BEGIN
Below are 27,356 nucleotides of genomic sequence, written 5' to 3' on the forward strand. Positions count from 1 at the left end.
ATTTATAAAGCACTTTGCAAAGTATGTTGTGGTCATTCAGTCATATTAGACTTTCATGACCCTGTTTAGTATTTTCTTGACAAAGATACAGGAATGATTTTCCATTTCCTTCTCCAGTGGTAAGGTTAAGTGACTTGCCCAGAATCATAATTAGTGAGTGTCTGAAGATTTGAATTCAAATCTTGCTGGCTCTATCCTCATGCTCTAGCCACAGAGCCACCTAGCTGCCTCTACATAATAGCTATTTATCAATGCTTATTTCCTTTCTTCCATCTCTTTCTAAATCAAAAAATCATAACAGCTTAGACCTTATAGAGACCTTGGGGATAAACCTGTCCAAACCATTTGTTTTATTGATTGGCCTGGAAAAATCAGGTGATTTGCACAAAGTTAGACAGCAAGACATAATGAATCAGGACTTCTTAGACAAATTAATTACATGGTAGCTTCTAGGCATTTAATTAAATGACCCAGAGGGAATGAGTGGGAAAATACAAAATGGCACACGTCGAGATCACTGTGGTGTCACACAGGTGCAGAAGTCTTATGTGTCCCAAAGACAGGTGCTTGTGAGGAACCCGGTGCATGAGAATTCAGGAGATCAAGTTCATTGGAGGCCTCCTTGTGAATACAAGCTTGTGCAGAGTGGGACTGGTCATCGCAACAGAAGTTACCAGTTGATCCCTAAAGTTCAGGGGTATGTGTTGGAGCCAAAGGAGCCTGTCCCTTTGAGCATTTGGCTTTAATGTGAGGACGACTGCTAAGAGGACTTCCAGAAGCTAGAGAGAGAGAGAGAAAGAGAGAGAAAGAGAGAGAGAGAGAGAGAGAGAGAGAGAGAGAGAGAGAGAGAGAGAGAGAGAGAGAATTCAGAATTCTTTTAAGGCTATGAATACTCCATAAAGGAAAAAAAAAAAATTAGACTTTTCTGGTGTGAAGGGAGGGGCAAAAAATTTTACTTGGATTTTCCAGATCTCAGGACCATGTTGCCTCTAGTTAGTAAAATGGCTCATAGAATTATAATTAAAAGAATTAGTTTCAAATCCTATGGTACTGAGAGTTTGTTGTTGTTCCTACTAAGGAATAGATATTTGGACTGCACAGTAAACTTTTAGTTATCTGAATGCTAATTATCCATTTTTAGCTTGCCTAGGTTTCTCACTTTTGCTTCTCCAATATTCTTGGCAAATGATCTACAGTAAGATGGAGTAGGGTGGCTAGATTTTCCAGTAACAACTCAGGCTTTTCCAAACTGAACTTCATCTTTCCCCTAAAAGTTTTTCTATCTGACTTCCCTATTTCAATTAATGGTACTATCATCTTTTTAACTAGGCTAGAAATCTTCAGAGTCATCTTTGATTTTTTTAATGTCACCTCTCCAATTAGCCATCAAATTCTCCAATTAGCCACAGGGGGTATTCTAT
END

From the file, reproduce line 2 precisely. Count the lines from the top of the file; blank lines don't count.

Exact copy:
ATTTATAAAGCACTTTGCAAAGTATGTTGTGGTCATTCAGTCATATTAGACTTTCATGACCCTGTTTAGTATTTTCTTGACAAAGATACAGGAATGATTTTCCATTTCCTTCTCCAGTGGTAAGGTTAAGTGACTTGCCCAGAATCATAATTAGTGAGTGTCTGAAGATTTGAATTCAAATCTTGCTGGCTCTATCCTCATGCTCTAGCCACAGAGCCACCTAGCTGCCTCTACATAATAGCTATTTATCAATGCTTATTTCCTTTCTTCCATCTCTTTCTAAATCAAAAAATCATAACAGCTTAGACCTTATAGAGACCTTGGGGATAAACCTGTCCAAACCATTTGTTTTATTGATTGGCCTGGAAAAATCAGGTGATTTGCACAAAGTTAGACAGCAAGACATAATGAATCAGGACTTCTTAGACAAATTAATTACATGGTAGCTTCTAGGCATTTAATTAAATGACCCAGAGGGAATGAGTGGGAAAATACAAAATGGCACACGTCGAGATCACTGTGGTGTCACACAGGTGCAGAAGTCTTATGTGTCCCAAAGACAGGTGCTTGTGAGGAACCCGGTGCATGAGAATTCAGGAGATCAAGTTCATTGGAGGCCTCCTTGTGAATACAAGCTTGTGCAGAGTGGGACTGGTCATCGCAACAGAAGTTACCAGTTGATCCCTAAAGTTCAGGGGTATGTGTTGGAGCCAAAGGAGCCTGTCCCTTTGAGCATTTGGCTTTAATGTGAGGACGACTGCTAAGAGGACTTCCAGAAGCTAGAGAGAGAGAGAGAAAGAGAGAGAAAGAGAGAGAGAGAGAGAGAGAGAGAGAGAGAGAGAGAGAGAGAGAGAGAGAGAGAGAATTCAGAATTCTTTTAAGGCTATGAATACTCCATAAAGGAAAAAAAAAAAATTAGACTTTTCTGGTGTGAAGGGAGGGGCAAAAAATTTTACTTGGATTTTCCAGATCTCAGGACCATGTTGCCTCTAGTTAGTAAAATGGCTCATAGAATTATAATTAAAAGAATTAGTTTCAAATCCTATGGTACTGAGAGTTTGTTGTTGTTCCTACTAAGGAATAGATATTTGGACTGCACAGTAAACTTTTAGTTATCTGAATGCTAATTATCCATTTTTAGCTTGCCTAGGTTTCTCACTTTTGCTTCTCCAATATTCTTGGCAAATGATCTACAGTAAGATGGAGTAGGGTGGCTAGATTTTCCAGTAACAACTCAGGCTTTTCCAAACTGAACTTCATCTTTCCCCTAAAAGTTTTTCTATCTGACTTCCCTATTTCAATTAATGGTACTATCATCTTTTTAACTAGGCTAGAAATCTTCAGAGTCATCTTTGATTTTTTTAATGTCACCTCTCCAATTAGCCATCAAATTCTCCAATTAGCCACAGGGGGTATTCTAT